The CEO of MAN Truck & Bus, and current Chairman of the Commercial Vehicle Board of Directors of the European Automobile Manufacturers’ Association (ACEA) Joachim Drees, delivered an update of the company’s recent performance and what it plans for the future.
“These are the most exciting times since we replaced horse carriages with vehicles. Now we must go beyond and look at new fields in the industry. We are on the brink of radical change, and it is in our hands to make the right solutions,” began Mr. Drees.
“At MAN, our mission is to make the transport of goods and people more intelligent, safer, and sustainable.” He also stated that MAN’s solution is through electrification which the German brand and Volkswagen Truck & Bus owned company has become a more important player – “I believe the future for urban transport will be very much electric for goods and passengers.” MAN’s road map for electrification is clear with the 26-tonne TGM electric truck already being produced in Austria.
Mr. Drees is convinced the rate of change in passenger transport will be quicker, and his personal opinion is that “cities all over Europe will only buy electric buses from 2025 onwards – and I am very sure of this.” To meet this expected demand, MAN Truck & Bus will present an all-electric City Bus later in 2018 with series production set for 2019. He accepts that while many operators are interested in going electric, they are deterred by concerns surrounding the initial cost, the range, and residual values with the battery life cycle of approximately six years.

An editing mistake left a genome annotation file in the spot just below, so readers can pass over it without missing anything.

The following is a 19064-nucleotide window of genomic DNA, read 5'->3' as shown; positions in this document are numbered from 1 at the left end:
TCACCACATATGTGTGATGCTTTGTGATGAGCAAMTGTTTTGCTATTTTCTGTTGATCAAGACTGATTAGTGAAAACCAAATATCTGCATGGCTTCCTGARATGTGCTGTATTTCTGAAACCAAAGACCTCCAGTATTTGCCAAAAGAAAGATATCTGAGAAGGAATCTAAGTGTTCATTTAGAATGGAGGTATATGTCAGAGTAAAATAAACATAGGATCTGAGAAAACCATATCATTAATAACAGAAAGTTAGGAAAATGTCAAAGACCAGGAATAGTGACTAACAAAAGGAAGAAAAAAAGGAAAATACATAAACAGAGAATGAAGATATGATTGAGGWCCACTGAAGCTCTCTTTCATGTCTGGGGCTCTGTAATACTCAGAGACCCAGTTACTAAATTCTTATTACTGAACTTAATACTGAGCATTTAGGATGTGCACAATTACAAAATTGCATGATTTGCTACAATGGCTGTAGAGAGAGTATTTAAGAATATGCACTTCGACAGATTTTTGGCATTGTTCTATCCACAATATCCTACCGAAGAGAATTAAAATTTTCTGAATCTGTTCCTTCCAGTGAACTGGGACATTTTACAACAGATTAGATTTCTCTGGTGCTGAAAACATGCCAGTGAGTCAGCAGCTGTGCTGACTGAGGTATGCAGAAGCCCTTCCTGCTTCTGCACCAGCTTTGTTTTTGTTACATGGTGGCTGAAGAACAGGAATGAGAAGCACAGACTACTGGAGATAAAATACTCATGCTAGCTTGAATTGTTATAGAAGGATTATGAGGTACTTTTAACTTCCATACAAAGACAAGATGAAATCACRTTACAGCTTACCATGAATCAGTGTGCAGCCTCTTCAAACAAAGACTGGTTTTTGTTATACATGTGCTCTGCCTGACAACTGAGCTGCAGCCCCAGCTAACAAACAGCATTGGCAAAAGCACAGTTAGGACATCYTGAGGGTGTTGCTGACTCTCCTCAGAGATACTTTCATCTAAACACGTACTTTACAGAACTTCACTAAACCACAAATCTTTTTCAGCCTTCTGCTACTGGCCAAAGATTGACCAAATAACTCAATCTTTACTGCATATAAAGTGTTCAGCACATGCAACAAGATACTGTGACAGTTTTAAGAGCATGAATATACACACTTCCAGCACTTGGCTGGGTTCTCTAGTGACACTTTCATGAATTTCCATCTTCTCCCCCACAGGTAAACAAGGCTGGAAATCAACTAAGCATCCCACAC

However the future is not all electric. Diesel remains important, and has a place, and Mr. Drees believes that: “Euro 6 is one of the cleanest technologies you can provide.” He wants politicians to realise that the commercial vehicle side of the business is part of the solution not part of the problem.
On the subject of autonomous vehicles, his opinion is that it will not happen overnight. “We will have several waves, and it will take many years for vehicles to become independent.” Though he feels strongly that greater automation “will definitely lead to improved safety.” Paul White